However they did not repent and God finally "came down."

This "anthropomorphic expression" does not suggest that God was not always fully aware
of what was going on, but only that He now was officially and judicially taking the situation
under direct observation and consideration, it having become so flagrant that there was danger
(as in the days of Noah) that the truth of God's revelation might be completely obliterated
if it were allowed to continue.

The problem, in the Lord's own judgment, lay in the unity of the people, a unity which was
made possible only by a common language.
The decision by practically the entire population to construct an autonomous,
man-centered civilization, in direct defiance of God's command,
could finally be ignored no longer.

Furthermore, with Nimrod's presumed knowledge of the Satanic mysteries and his access
to demonic powers, literally nothing which he might decide to do in the future
would be beyond his reach.
The conditions of the antediluvian world not be repeated and this God would not allow,
even though He had promised Noah He would never again send a world wide flood.

Incidentally, the na´ve opinion of some commentators that the building of the tower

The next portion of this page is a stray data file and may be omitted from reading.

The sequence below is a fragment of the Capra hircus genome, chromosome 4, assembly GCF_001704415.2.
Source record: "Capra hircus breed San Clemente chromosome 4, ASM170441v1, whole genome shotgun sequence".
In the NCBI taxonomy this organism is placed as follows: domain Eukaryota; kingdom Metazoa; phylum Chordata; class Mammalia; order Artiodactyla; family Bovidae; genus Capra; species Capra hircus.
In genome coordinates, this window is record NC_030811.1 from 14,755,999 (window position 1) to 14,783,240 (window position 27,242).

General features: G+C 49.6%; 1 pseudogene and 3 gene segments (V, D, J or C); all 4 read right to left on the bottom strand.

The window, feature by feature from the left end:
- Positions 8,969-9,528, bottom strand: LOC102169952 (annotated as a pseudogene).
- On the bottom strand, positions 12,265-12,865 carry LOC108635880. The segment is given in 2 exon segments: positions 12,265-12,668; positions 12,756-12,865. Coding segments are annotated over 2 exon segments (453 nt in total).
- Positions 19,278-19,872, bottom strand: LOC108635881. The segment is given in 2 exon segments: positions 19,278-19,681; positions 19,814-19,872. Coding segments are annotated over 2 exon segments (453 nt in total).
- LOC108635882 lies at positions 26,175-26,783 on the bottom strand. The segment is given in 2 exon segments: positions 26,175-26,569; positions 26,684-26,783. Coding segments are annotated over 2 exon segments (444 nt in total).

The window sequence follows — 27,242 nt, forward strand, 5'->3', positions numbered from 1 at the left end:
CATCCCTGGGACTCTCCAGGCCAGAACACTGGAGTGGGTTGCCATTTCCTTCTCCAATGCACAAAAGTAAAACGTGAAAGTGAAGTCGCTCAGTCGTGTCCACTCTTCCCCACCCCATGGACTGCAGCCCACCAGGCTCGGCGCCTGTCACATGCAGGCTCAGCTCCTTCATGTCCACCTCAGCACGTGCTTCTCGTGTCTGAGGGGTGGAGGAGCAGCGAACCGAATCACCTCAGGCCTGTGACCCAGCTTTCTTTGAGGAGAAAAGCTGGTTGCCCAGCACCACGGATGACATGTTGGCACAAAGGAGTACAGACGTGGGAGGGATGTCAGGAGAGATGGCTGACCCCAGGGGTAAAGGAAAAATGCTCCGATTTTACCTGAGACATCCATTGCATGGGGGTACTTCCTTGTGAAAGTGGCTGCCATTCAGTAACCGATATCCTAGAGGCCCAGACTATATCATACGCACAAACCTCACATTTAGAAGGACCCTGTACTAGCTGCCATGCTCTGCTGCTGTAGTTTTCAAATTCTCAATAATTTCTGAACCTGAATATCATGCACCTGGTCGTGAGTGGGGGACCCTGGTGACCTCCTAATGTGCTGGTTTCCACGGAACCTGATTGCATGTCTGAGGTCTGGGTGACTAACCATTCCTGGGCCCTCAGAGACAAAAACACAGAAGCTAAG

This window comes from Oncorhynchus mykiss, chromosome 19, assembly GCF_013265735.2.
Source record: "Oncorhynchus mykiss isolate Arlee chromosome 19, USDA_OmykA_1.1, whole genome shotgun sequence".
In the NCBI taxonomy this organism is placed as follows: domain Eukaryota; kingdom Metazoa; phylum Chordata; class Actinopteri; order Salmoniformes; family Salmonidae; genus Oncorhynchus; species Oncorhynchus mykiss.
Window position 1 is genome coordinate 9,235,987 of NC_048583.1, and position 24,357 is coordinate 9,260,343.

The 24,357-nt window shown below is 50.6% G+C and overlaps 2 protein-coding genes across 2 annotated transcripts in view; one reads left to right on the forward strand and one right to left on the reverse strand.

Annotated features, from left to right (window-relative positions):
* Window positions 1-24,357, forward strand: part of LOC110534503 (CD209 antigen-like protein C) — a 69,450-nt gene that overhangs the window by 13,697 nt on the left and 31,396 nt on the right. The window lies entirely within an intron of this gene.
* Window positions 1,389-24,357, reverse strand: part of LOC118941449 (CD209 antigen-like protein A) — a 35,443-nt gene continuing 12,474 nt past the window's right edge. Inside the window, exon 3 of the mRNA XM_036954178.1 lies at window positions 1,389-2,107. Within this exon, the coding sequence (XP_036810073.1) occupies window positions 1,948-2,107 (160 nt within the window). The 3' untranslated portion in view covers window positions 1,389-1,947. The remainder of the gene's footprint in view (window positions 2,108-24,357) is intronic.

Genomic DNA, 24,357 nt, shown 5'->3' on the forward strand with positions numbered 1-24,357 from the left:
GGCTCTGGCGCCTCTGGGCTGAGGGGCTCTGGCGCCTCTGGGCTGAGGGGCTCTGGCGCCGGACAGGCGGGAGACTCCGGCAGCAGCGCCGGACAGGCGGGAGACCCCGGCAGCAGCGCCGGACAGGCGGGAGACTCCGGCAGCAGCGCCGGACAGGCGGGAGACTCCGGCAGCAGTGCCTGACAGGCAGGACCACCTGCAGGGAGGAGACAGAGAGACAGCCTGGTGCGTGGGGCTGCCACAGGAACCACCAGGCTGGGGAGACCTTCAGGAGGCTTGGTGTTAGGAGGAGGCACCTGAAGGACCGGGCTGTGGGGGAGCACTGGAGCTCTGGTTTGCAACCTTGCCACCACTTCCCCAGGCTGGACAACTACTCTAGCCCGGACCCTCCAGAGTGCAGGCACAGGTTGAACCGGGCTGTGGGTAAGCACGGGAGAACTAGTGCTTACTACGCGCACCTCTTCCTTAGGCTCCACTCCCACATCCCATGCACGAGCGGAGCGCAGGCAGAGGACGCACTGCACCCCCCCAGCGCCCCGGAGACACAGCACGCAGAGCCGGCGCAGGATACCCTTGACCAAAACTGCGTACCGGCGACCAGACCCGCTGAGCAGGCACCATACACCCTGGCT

was as a potential haven from some future flood is obviously erroneous.
Nimrod was no foolish simpleton in a fairy tale, imagining he could escape a global flood
that building at tower that reached to heaven.
His purpose was not to thwart another diluvial judgment but to dethrone
the very Judge Himself!

He had practically unified all men (most of them perhaps unwillingly) in his Satanic partnership,
and no doubt had other plans in mind once the human population was completely involved
in his conspiracy.
Satan had surely promised him the rulership of the world – perhaps even the whole galaxy
 – once his heavily rebellion was successful and God had been dethroned.

 

Genesis 11:7: "Go to, let us go down, and there confound their language,
that they may not understand one another's speech
."

 

But as Nimrod and his cohorts had held a council of conspiracy and aggression on earth,
so now God called a "council," as it were, in heaven, to institute formal action to prevent